You are awaited at the poly-technicolour college of the arts. You are an eligible bachelor with an eminent qualification in the cuisine of short stories. Your recipes for literary success are renowned the world over. New York awaits us. The faculty of automatic writing at the poly-tech throws open its arms.

Why am I with you? My ambition was to be an astronaut, a space monkey for the fatherland of socialism. Like a jockey, though, I couldn’t keep my weight down. I was weaned from cabbage to caviar too quickly. Since my dismissal from the launching pad I have  devoted myself to the exploration of inner-space instead. I wont be sitting on your shoulder, Sonny Jim. My job is to spike your drinks and brainwash your students. I’m the water boy, awaiting the birth of an imaginary Soviet baseball team. To the game!

We are greeted by the professor who leads us amiably into the auditorium. She turns upon her faculty and speaks.

“Friends and colleagues, my message is plain. I dream of the novel of the New Age, the novel that precedes by non-confrontation, the novel that does not seek to state and does not serve to strengthen the division of the Old Order – rich and poor, man and woman, black and white.

“Before this work can be written, we must dare to imagine it. We must dare to invoke a notion of words that do not divide us, that do not engender the cruelties, the beastialities, the excesses of the past. More importantly, we must dare to imagine a novel going nowhere, a work of art that does not displace time, space, matter. An invisible novel.

“It is our duty to renounce violence, to renounce reality in so far as it  persists, to renounce our very identity as authors so long as we still have hidden within us any agenda or intent. If our spears are to reverted to ploughshares our words must be returned to the ploughman.

“I dream of a novel in which there is a fluid freedom of thought and expression, free of value and free of aggression.”

Fanfare. It’s our turn. I have induced a collective hallucination. The seated jury and the sainted prof. are mesmerised.  They have just observed a huge black cat lumbering down a dark alleyway. There is an acrid smell. As they awaken, I take to the table.

“My partner and I intend to play pass the microphone.”

You are beside me at the lectern. When I hold the microphone up for you, you have to lean down awkwardly to speak. I push it into your face. You are about to introduce yourself as confidently as you can when your consciousness changes. What you say is from elsewhere. I am your interpreter.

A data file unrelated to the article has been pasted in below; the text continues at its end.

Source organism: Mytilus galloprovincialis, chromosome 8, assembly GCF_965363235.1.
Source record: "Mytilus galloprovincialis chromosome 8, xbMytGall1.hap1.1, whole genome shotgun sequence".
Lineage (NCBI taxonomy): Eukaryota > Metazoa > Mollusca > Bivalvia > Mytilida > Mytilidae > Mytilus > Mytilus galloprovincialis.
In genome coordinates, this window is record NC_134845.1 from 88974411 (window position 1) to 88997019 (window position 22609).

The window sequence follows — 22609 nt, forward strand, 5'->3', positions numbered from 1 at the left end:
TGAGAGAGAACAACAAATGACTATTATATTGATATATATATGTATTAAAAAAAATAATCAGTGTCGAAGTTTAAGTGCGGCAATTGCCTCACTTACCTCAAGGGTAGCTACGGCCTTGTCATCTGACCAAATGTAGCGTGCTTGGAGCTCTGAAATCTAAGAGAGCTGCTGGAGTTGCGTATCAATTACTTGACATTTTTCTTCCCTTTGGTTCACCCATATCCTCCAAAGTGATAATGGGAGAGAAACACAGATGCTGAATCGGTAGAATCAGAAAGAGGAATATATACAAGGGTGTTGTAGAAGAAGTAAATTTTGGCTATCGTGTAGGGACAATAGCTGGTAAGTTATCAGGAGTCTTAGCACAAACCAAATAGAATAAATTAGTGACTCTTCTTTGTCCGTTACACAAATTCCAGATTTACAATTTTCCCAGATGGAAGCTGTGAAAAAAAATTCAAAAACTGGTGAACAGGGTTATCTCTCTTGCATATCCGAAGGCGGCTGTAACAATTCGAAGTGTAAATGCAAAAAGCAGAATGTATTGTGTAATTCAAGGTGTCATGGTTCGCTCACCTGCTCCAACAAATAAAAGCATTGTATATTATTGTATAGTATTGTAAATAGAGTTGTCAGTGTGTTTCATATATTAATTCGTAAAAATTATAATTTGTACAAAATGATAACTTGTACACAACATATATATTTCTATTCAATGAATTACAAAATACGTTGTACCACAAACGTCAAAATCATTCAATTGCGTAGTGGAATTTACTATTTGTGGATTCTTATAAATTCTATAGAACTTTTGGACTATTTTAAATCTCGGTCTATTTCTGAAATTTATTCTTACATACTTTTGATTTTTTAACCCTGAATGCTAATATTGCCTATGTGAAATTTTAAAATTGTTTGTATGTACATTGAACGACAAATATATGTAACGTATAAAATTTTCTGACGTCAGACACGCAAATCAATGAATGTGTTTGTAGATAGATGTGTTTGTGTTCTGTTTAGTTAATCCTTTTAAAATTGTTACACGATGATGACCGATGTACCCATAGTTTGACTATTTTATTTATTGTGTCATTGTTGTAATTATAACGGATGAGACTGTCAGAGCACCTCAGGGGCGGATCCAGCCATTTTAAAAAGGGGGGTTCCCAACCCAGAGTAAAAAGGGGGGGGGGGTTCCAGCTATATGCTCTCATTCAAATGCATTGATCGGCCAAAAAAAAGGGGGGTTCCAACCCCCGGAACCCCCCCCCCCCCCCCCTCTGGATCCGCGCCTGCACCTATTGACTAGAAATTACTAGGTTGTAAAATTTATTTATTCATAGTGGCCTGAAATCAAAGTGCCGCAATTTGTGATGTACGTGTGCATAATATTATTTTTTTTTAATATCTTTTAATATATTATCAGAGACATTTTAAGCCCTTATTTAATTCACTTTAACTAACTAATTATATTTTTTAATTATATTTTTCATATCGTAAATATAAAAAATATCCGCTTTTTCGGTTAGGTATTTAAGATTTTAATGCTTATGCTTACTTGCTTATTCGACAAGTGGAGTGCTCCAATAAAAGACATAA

ANDREI:       I am a monkey.

MONKEY:     His name is Andrei.

ANDREI:       I am a poet and I live in the service of art.

MONKEY:     He started out by spelling literature with a capital ‘L’. Now he retails sad misnomers to lethargic organs of the applied mistruth.

ANDREI:       My passion resides between bananas and breasts.

MONKEY:     His forebrain is a sewer soup of chemical imbalances.

ANDREI:       I am a Russian

MONKEY:     With a green-card.

ANDREI:       …and I want to learn.

MONKEY:     His idle dream was his finest hour. A hermetic-ally sealed continuum through which the servants of the book would pass in mute but profound acknowledgment.

ANDREI:       …to understand the suffering of the scribe and the silence of the word…

MONKEY:     His rhythm was the footsteps o the language             flowing out, his metre was the down and the in and the up and the out of the breath.

ANDREI:       I have become a slave to Mammon.

We are being led out to your next performance. Our first tutorial takes place in an arts complex that has been refurbished from the ruins of an old brewery. Draught-horses, eminent Clydesdales, used to clatter their barrel-laden drays over these paving stones. On winter mornings this foyer steamed with their excrement. Their drivers were found asleep, half dead on the wooden bench seats, icicles hanging from their nostrils, their lips blue, their cheeks exploding in red nebula. In those days this building produced something. Now the unused machinery is employed for its post modernist sculptural effect alone.